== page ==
So Advocacy Day was also a chance for us to hear from each other what the year has been like. And we as presenters also learned a lot – from each other! While the reports from each ABC leader were anecdotal, they nevertheless sent a clear message that for all its challenges and disruptions to business as usual, the pandemic has been for each them an opportunity to step back, reflect, and deepen their own appreciation for the value of arts education and its importance for Maine students.
That same message of affirmation and commitment was echoed in the remarks of the other State leaders who spoke as well. Governor Janet Mills’ words showed not only the warmth of her own feelings for the arts, but her respect for the proud part the arts have played in the tradition of our State. Martha Piscuskas, the Arts Education Director of the Maine Arts Commission, described three strong programs that are serving Maine’s arts educators, its teaching artists and its underserved rural communities respectively.* And three speakers came to us this year from the Maine Department of Education, another Advocacy Day first. They included Jason Anderson, VPA Content Specialist, who (in addition to his invaluable help this year as our webinar manager), spoke about two important DOE initiatives that will strengthen the Department’s support for arts education; Commissioner Pender Makin, who spoke powerfully about arts education’s critical role for student equity; and Kellie Bailey, Social/Emotional Learning and Trauma-Informed Practices Specialist, whose very presence, in addition to her words, sent a clear signal of the Department’s commitment to arts education.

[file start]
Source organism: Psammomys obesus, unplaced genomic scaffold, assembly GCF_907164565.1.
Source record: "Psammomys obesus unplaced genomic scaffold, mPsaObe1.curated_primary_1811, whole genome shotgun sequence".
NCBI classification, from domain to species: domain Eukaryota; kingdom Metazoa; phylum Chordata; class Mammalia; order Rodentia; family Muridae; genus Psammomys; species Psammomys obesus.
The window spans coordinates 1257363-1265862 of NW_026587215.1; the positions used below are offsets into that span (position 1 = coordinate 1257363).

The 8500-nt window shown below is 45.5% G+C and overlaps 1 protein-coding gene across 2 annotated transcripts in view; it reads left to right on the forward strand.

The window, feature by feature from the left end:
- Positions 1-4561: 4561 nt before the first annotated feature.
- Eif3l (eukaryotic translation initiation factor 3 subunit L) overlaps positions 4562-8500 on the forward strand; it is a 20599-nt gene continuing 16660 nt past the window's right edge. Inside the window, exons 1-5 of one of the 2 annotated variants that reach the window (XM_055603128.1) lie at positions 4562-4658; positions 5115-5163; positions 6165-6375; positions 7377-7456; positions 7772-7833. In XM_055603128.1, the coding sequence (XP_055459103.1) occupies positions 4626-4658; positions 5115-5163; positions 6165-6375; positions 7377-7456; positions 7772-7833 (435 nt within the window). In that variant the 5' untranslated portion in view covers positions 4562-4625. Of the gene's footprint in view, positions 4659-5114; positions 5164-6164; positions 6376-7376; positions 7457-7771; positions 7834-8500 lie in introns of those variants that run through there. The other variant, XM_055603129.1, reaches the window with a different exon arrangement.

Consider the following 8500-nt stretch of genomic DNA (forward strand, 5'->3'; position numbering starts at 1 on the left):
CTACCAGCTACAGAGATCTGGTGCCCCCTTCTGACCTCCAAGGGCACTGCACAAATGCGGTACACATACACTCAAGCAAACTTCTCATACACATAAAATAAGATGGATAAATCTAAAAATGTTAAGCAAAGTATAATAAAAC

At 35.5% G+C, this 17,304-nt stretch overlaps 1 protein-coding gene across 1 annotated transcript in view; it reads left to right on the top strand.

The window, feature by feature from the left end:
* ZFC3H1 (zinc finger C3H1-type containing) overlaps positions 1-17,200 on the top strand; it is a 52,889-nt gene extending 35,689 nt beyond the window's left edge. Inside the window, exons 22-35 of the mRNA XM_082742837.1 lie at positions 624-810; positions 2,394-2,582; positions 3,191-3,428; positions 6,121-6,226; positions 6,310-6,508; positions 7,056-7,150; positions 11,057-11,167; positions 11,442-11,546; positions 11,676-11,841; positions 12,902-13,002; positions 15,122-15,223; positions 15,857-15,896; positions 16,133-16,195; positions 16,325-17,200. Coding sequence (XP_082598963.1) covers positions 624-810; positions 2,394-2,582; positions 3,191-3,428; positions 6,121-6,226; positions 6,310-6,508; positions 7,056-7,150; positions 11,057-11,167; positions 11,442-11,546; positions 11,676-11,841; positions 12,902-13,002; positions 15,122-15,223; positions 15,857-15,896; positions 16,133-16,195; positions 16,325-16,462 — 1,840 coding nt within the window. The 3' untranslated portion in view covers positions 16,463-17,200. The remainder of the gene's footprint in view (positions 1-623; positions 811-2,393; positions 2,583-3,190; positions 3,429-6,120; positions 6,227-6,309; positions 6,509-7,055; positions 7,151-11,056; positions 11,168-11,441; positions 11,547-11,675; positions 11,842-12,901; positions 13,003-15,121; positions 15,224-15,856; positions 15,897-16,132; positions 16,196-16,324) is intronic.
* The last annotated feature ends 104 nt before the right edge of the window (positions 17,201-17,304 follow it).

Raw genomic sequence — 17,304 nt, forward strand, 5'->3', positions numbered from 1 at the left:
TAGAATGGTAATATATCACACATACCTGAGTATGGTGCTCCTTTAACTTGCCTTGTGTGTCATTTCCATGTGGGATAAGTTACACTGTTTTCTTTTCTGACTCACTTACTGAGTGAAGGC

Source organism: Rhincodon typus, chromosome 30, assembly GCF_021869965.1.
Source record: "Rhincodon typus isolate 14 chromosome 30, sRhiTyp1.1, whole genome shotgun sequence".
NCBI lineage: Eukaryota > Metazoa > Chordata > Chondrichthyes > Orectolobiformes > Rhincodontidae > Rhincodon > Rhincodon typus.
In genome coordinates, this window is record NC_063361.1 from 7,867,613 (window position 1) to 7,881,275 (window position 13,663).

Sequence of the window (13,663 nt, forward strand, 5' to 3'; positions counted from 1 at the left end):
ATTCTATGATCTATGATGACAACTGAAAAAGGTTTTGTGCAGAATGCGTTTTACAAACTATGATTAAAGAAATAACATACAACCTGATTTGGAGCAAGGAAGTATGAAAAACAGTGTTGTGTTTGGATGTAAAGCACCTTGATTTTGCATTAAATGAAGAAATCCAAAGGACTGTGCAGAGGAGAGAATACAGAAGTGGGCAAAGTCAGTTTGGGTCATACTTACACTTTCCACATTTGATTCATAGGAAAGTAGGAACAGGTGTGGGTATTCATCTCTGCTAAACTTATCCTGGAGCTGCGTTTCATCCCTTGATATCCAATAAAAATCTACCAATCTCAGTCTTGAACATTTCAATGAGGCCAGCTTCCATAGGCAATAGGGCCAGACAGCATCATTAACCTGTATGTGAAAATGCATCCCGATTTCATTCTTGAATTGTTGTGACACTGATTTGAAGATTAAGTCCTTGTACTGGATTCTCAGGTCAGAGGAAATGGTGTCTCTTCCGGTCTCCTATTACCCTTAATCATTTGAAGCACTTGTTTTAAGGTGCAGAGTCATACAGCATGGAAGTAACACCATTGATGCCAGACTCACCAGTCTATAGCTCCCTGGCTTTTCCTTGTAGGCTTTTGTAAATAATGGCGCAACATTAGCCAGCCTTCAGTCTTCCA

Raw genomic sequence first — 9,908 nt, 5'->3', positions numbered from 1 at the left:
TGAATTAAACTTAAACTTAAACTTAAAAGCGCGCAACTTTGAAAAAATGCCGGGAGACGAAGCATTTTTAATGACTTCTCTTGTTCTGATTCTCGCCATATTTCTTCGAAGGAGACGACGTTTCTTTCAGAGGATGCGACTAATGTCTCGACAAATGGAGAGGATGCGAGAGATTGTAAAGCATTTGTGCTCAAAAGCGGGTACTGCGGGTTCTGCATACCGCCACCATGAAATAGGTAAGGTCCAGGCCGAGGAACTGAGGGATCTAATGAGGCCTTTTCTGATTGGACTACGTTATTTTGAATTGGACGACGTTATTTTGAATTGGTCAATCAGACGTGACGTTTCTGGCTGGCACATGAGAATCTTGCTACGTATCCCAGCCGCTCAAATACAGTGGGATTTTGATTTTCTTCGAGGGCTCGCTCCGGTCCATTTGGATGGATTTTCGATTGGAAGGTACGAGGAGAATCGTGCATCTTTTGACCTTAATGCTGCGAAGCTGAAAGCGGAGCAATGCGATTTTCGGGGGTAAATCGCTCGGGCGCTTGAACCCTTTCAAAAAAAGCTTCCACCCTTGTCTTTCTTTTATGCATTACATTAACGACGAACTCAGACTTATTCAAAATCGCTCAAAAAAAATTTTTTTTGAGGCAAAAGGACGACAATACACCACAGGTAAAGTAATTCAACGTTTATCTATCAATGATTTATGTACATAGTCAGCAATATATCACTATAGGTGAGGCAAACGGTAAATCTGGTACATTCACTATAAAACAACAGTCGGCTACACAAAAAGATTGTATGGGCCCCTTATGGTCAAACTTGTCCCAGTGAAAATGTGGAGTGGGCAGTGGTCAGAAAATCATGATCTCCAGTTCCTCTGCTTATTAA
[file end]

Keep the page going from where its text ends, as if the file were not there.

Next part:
What we may remember most vividly about Advocacy Day this year was the voices of the students – not only the individual students expressing their feelings about the arts in the videos accompanying the ABC reports, but also the live panel of arts students who are forming advocacy teams in their schools, part of a statewide new ABC initiative directed by MAAE. Coming at the end of the program, the students’ rich discussion about local advocacy and what their teams could mean for the arts in their schools not only brought together the separate themes of the four earlier reports, but made it very clear that Maine arts students can and should be a part of any future efforts to advance the cause of arts education in our state.
So what we heard this Advocacy Day 2021 was ultimately a message of hope. While there’s work to be done, there is strong support from the State’s leaders, a spirit of communication and cooperation among us and plenty of new energy coming from our students. We hope you will join us in this work as well. Please reach out to us if you’d like to learn more about how a student advocacy team can be formed at your local high school or middle school. Even if you can’t be involved yourself, you can be helpful in helping us get the ball rolling!
And if you didn’t have a chance to see Advocacy Day 2021 on February 17th, it’s worth watching!